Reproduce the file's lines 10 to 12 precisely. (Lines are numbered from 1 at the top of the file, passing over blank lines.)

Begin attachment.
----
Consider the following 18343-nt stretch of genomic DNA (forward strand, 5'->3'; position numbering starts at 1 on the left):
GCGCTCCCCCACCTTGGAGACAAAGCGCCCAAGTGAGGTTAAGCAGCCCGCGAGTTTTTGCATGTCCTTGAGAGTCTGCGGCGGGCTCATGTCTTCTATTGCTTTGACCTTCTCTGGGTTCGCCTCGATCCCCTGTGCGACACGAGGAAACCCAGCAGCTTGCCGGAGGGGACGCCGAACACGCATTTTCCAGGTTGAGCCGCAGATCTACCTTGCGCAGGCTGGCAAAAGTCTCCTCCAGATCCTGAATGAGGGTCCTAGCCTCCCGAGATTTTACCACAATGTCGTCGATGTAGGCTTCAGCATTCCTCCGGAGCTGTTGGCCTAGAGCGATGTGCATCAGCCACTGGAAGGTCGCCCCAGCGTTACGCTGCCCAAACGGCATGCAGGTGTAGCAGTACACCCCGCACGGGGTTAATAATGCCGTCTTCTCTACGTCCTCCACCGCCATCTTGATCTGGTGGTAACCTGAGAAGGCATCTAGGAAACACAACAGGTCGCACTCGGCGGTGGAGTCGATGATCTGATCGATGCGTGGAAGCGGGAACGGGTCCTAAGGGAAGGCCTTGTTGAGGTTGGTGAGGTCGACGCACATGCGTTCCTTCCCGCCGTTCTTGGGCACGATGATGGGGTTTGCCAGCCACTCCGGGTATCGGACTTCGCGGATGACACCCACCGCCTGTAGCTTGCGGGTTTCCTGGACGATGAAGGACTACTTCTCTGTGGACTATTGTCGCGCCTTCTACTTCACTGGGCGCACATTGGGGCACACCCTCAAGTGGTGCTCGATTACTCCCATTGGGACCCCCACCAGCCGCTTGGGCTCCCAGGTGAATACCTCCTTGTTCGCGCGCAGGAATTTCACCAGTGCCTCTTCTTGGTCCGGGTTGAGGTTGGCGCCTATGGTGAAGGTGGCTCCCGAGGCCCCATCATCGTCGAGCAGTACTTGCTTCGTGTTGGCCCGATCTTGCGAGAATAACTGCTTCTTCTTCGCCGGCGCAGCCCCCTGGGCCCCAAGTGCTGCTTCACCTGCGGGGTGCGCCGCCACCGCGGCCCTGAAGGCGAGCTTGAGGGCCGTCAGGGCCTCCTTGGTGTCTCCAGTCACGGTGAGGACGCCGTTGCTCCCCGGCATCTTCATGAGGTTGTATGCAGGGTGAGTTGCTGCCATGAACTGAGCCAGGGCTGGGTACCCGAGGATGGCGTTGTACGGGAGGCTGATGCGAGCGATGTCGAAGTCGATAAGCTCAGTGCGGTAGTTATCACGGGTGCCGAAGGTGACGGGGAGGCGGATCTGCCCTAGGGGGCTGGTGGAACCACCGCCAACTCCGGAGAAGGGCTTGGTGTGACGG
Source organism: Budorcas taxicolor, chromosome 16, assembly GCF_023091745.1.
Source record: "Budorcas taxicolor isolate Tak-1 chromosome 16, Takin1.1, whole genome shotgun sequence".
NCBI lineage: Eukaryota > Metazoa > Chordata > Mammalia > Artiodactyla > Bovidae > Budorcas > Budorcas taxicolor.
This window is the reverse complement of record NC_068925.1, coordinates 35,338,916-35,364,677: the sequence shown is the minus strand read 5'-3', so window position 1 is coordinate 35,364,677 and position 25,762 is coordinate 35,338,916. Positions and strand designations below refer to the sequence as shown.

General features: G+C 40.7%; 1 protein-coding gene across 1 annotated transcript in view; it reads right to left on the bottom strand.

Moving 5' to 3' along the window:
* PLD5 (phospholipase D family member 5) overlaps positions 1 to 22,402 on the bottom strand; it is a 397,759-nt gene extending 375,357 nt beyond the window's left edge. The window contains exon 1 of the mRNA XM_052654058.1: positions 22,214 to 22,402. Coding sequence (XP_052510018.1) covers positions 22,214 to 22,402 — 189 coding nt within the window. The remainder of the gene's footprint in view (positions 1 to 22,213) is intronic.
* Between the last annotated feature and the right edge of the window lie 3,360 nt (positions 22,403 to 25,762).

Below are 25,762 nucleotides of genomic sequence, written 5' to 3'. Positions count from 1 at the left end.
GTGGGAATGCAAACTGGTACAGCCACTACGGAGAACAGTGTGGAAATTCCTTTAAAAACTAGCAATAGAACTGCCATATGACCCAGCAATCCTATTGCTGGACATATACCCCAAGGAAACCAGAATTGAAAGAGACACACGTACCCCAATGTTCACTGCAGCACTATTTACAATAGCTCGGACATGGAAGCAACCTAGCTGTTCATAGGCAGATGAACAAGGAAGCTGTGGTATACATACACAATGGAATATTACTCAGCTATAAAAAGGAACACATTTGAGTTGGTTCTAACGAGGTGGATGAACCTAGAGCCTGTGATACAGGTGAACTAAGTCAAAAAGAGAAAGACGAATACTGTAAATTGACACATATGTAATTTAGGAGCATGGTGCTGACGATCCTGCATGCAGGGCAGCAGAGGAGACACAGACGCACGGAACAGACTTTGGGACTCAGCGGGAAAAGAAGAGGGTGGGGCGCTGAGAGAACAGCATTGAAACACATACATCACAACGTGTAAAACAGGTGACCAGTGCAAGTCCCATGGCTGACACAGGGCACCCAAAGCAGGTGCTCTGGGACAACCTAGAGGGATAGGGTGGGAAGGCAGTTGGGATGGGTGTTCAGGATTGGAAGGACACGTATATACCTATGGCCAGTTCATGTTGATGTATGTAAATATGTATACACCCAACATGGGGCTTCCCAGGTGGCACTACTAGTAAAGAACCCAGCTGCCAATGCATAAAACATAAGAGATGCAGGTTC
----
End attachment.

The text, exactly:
* Between the last annotated feature and the right edge of the window lie 3,360 nt (positions 22,403 to 25,762).

Below are 25,762 nucleotides of genomic sequence, written 5' to 3'. Positions count from 1 at the left end.
GTGGGAATGCAAACTGGTACAGCCACTACGGAGAACAGTGTGGAAATTCCTTTAAAAACTAGCAATAGAACTGCCATATGACCCAGCAATCCTATTGCTGGACATATACCCCAAGGAAACCAGAATTGAAAGAGACACACGTACCCCAATGTTCACTGCAGCACTATTTACAATAGCTCGGACATGGAAGCAACCTAGCTGTTCATAGGCAGATGAACAAGGAAGCTGTGGTATACATACACAATGGAATATTACTCAGCTATAAAAAGGAACACATTTGAGTTGGTTCTAACGAGGTGGATGAACCTAGAGCCTGTGATACAGGTGAACTAAGTCAAAAAGAGAAAGACGAATACTGTAAATTGACACATATGTAATTTAGGAGCATGGTGCTGACGATCCTGCATGCAGGGCAGCAGAGGAGACACAGACGCACGGAACAGACTTTGGGACTCAGCGGGAAAAGAAGAGGGTGGGGCGCTGAGAGAACAGCATTGAAACACATACATCACAACGTGTAAAACAGGTGACCAGTGCAAGTCCCATGGCTGACACAGGGCACCCAAAGCAGGTGCTCTGGGACAACCTAGAGGGATAGGGTGGGAAGGCAGTTGGGATGGGTGTTCAGGATTGGAAGGACACGTATATACCTATGGCCAGTTCATGTTGATGTATGTAAATATGTATACACCCAACATGGGGCTTCCCAGGTGGCACTACTAGTAAAGAACCCAGCTGCCAATGCATAAAACATAAGAGATGCAGGTTC